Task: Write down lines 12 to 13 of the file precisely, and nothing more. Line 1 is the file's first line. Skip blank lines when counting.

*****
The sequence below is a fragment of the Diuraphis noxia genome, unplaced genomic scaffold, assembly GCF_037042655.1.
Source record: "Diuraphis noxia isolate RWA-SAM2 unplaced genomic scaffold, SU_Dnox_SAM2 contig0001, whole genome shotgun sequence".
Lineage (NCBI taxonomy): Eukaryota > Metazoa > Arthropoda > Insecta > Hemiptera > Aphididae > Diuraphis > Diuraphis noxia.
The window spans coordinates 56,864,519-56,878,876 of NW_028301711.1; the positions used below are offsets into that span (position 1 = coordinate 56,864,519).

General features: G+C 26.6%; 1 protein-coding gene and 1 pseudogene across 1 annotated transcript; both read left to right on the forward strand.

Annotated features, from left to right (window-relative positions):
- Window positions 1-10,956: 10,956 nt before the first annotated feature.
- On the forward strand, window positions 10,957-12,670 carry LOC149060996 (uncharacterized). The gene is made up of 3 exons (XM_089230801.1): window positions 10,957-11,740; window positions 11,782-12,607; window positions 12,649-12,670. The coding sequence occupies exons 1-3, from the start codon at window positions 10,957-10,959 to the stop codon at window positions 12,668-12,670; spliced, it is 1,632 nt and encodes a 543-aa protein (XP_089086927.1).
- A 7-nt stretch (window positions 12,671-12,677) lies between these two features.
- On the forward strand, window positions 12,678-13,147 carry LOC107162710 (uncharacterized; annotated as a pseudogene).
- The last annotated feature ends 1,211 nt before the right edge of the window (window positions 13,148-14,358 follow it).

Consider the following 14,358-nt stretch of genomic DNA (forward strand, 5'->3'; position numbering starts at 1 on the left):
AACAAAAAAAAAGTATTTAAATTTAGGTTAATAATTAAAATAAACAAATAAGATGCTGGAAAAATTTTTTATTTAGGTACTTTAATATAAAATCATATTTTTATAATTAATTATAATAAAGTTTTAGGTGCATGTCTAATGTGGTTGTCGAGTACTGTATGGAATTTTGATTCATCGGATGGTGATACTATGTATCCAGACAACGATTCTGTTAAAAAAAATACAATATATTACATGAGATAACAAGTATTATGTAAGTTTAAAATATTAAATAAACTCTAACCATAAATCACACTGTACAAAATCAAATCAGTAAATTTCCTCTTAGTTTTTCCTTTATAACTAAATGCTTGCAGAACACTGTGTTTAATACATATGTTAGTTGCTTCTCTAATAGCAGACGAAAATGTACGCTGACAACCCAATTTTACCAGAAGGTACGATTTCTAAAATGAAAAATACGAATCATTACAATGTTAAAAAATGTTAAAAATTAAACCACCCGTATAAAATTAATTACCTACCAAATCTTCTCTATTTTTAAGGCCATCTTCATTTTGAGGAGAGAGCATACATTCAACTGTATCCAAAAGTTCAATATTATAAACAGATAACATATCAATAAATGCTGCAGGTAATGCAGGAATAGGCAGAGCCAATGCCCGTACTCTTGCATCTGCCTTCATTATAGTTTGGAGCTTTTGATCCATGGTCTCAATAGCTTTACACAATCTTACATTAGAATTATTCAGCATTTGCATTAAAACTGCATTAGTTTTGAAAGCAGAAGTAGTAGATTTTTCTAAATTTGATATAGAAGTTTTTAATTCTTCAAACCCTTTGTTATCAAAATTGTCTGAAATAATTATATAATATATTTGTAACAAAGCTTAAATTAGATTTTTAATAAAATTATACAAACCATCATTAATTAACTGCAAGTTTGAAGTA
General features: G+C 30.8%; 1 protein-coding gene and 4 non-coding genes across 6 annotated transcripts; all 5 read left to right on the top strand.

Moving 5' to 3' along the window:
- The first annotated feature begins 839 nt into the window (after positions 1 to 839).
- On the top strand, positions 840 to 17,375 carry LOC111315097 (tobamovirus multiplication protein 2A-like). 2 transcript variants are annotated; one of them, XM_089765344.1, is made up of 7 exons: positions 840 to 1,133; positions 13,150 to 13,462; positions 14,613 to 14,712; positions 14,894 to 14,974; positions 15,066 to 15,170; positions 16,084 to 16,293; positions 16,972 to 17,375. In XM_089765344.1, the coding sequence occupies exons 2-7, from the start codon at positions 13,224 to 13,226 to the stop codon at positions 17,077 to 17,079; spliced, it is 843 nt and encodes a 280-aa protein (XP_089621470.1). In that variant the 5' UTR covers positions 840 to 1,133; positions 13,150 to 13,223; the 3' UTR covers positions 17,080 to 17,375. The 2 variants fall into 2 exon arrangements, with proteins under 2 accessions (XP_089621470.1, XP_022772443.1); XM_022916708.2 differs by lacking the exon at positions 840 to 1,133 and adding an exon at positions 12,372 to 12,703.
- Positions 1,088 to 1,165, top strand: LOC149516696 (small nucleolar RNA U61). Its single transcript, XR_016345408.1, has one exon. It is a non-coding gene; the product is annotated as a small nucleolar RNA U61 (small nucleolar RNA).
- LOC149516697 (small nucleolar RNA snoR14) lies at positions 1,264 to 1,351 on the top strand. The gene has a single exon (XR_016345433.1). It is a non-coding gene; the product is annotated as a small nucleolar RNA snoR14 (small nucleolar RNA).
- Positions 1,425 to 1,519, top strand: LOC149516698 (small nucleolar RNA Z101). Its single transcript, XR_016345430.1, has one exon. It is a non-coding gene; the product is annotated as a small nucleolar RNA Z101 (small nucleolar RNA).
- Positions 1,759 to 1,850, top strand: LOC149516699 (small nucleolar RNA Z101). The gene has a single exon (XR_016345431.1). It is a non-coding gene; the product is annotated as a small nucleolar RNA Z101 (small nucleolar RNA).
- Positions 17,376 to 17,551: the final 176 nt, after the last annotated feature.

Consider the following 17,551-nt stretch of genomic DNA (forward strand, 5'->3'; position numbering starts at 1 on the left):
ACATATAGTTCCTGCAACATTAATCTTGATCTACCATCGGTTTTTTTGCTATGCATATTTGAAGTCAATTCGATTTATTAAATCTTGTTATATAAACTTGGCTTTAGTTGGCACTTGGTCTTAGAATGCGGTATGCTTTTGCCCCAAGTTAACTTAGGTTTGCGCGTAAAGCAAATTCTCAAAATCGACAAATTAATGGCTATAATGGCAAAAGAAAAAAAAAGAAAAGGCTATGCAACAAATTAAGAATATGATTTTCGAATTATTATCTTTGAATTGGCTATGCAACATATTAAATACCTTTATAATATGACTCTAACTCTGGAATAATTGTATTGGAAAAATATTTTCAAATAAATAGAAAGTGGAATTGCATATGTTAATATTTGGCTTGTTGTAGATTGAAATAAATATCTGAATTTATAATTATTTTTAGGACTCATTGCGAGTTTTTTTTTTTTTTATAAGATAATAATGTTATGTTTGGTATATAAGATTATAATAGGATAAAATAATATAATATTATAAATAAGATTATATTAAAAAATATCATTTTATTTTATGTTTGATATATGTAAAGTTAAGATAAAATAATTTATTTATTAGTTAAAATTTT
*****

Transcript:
Consider the following 14,358-nt stretch of genomic DNA (forward strand, 5'->3'; position numbering starts at 1 on the left):
AACAAAAAAAAAGTATTTAAATTTAGGTTAATAATTAAAATAAACAAATAAGATGCTGGAAAAATTTTTTATTTAGGTACTTTAATATAAAATCATATTTTTATAATTAATTATAATAAAGTTTTAGGTGCATGTCTAATGTGGTTGTCGAGTACTGTATGGAATTTTGATTCATCGGATGGTGATACTATGTATCCAGACAACGATTCTGTTAAAAAAAATACAATATATTACATGAGATAACAAGTATTATGTAAGTTTAAAATATTAAATAAACTCTAACCATAAATCACACTGTACAAAATCAAATCAGTAAATTTCCTCTTAGTTTTTCCTTTATAACTAAATGCTTGCAGAACACTGTGTTTAATACATATGTTAGTTGCTTCTCTAATAGCAGACGAAAATGTACGCTGACAACCCAATTTTACCAGAAGGTACGATTTCTAAAATGAAAAATACGAATCATTACAATGTTAAAAAATGTTAAAAATTAAACCACCCGTATAAAATTAATTACCTACCAAATCTTCTCTATTTTTAAGGCCATCTTCATTTTGAGGAGAGAGCATACATTCAACTGTATCCAAAAGTTCAATATTATAAACAGATAACATATCAATAAATGCTGCAGGTAATGCAGGAATAGGCAGAGCCAATGCCCGTACTCTTGCATCTGCCTTCATTATAGTTTGGAGCTTTTGATCCATGGTCTCAATAGCTTTACACAATCTTACATTAGAATTATTCAGCATTTGCATTAAAACTGCATTAGTTTTGAAAGCAGAAGTAGTAGATTTTTCTAAATTTGATATAGAAGTTTTTAATTCTTCAAACCCTTTGTTATCAAAATTGTCTGAAATAATTATATAATATATTTGTAACAAAGCTTAAATTAGATTTTTAATAAAATTATACAAACCATCATTAATTAACTGCAAGTTTGAAGTA